To date, Edison has lost management contracts covering 16 schools for the 2003-04 school year, while gaining only one new school. While opposition to the company has been loudest in cities like Philadelphia, New York, and San Francisco, Edison has continued to have trouble holding on to school management contracts in smaller communities. Pontiac, MI and Tyler, TX are two of the most recent school districts to cancel contracts with Edison. Both cited high costs and lack of progress in student achievement.
"I think they’re in serious trouble, and this year may be their peak in terms of the number of schools they are running," said Nancy Van Meter of the American Federation of Teachers (AFT), who heads that national union’s Center on Privatization.
Van Meter said Edison is finding that the labor-intensive job of selling themselves to school districts is increasingly challenging. "The key stakeholders in school districts are saying, ‘Wait a minute — these guys don’t have the kind of track record that would make us want to bring them in here to run schools.’"
A study released in February by the AFT reported that Edison is still managing barely half of the schools that it took on in its first four years of operation. Out of those 64 schools, 30 are no longer under Edison management.
Edison officials remain upbeat. "We’ll be making more new contract announcements in the spring," Tucker promised. He stood by the company’s projection that it will continue to grow and talked about "exiting unprofitable contracts" when he discussed their recent contract cancellations.
Despite declining revenues in the last two quarters, Tucker said that company predictions of growth in revenue and student enrollment at a rate of 10 to 15 percent annually will be realized through expansion at existing sites as well as through acquiring new contracts. The company is also expanding side ventures such as marketing its assessment system.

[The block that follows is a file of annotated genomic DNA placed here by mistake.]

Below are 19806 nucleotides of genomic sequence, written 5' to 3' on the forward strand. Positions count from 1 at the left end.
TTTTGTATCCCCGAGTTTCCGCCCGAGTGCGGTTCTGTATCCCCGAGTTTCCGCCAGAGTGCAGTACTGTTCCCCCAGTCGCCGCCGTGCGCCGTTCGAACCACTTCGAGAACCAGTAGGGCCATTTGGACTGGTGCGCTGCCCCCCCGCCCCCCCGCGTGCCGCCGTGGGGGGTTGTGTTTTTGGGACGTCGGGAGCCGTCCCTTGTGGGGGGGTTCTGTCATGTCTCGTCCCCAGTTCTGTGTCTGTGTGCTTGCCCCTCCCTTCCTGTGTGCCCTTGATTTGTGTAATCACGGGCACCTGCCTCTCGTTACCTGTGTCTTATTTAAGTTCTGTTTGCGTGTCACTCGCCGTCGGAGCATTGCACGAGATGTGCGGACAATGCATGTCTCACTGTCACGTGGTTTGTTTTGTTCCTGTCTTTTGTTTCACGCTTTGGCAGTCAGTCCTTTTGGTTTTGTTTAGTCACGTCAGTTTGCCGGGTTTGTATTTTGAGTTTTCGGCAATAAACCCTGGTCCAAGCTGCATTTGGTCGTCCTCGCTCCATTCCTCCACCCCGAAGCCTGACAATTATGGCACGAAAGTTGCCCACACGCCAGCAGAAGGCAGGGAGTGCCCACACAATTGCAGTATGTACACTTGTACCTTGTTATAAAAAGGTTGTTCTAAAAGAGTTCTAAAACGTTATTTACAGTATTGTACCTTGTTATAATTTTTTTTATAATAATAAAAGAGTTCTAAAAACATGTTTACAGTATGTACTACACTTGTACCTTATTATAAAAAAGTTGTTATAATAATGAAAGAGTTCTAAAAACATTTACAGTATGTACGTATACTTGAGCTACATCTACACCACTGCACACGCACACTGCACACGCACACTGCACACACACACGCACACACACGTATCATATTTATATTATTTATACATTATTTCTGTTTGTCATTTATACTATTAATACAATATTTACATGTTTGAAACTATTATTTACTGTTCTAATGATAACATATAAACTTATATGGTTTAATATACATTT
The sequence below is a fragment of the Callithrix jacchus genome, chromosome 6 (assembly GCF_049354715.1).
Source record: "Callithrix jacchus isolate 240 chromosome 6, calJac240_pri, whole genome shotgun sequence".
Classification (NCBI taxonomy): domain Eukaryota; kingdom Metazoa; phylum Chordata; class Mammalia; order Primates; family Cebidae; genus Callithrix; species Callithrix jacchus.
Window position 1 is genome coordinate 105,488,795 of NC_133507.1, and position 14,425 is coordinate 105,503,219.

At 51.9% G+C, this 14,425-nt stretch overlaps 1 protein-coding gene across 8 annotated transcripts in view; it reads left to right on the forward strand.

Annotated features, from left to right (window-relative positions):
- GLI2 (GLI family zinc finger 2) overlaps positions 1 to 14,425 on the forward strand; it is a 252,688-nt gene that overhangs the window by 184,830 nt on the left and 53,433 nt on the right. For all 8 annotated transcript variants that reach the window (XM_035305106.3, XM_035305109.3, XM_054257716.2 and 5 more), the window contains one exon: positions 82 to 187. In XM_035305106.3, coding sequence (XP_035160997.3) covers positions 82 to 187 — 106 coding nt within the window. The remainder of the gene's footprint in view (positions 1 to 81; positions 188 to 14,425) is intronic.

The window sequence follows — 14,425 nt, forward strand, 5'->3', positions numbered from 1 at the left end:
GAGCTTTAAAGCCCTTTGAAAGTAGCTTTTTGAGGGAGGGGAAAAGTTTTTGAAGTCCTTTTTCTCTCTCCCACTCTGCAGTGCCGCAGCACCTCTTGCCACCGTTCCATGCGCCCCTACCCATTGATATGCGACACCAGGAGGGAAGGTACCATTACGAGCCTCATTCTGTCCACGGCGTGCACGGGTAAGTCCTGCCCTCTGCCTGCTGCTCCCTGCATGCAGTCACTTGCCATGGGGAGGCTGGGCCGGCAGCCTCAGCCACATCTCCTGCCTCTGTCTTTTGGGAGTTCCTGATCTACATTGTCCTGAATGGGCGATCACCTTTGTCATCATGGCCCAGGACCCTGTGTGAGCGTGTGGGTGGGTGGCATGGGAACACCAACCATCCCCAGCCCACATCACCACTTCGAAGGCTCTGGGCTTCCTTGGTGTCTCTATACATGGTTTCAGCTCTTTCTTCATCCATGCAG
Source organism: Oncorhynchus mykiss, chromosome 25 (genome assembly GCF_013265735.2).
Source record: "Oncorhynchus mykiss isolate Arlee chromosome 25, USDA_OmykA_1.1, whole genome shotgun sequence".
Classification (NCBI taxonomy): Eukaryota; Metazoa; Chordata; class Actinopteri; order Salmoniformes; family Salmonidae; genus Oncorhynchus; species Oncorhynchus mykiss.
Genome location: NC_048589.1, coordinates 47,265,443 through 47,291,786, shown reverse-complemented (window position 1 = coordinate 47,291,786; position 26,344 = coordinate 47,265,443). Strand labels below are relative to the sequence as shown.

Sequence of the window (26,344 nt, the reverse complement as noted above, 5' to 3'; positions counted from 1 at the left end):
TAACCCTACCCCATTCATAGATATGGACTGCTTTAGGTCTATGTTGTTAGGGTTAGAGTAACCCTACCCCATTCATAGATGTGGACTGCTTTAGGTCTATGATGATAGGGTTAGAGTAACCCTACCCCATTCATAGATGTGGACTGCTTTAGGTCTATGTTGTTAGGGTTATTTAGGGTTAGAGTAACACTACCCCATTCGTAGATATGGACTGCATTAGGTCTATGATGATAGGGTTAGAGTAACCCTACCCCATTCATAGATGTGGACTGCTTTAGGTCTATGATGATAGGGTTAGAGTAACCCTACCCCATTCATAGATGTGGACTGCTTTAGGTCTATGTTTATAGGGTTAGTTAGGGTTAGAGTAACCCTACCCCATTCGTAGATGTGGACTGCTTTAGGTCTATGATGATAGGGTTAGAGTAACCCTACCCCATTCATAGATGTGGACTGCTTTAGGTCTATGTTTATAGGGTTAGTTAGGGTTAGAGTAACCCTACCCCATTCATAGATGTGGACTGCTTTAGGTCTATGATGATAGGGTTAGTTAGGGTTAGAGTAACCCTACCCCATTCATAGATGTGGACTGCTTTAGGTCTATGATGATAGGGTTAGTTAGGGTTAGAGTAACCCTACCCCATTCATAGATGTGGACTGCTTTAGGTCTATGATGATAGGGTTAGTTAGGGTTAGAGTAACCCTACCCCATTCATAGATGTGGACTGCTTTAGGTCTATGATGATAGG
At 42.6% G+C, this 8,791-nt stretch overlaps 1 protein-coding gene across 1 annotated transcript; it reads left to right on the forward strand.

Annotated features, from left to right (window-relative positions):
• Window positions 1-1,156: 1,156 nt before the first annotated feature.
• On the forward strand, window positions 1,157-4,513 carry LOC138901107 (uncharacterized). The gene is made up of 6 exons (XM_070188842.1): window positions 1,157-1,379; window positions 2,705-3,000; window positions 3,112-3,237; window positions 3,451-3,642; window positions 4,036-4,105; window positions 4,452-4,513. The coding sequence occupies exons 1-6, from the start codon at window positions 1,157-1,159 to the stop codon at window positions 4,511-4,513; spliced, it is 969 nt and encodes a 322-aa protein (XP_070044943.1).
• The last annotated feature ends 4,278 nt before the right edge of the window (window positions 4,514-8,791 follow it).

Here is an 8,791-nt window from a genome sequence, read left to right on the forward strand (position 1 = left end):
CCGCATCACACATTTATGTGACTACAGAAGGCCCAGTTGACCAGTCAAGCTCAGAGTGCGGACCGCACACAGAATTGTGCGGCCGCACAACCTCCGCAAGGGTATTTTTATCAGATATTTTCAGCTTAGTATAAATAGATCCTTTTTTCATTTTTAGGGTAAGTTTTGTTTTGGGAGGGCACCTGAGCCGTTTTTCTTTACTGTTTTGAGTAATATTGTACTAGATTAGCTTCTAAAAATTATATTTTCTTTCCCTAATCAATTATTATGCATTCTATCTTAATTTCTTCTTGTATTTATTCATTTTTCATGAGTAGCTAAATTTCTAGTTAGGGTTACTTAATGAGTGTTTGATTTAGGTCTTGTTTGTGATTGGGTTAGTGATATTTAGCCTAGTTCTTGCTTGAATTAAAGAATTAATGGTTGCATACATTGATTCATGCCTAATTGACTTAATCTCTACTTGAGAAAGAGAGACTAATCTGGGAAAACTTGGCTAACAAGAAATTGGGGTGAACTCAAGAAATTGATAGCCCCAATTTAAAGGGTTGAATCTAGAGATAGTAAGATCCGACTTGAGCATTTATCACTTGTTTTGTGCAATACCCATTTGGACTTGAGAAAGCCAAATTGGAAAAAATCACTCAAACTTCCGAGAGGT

But after a year of well-publicized troubles, Wall Street continues to regard the company and its promises with a great deal of skepticism. Edison’s stock price has been hovering under $1.50 per share, only one-tenth of the price it was trading at a year earlier. In that year alone, total shareholder equity plunged by over $100 million, representing a loss of one-third of the company’s "book value," or net worth.
For Edison, a failure to deliver on the two promises of a profitable quarter and continued growth would further undermine investor confidence. Declining confidence in the company has made it difficult for Edison to borrow money for operations and school startup. Last summer, Edison agreed to pay a staggering $4.4 million in fees on top of a 12 percent interest rate to obtain a needed loan of $20 million.
In turn, doubts about the company’s viability make it difficult to secure new contracts with school districts.
Edison’s latest annual report repeats the company’s assertion that its schools significantly outpace similar schools in raising student achievement. But like Edison’s past claims of success, this has already been challenged by critics. The recent AFT study of Edison maintains that in 14 out of 20 states where the company operates, Edison schools performed below zaverage compared to public schools.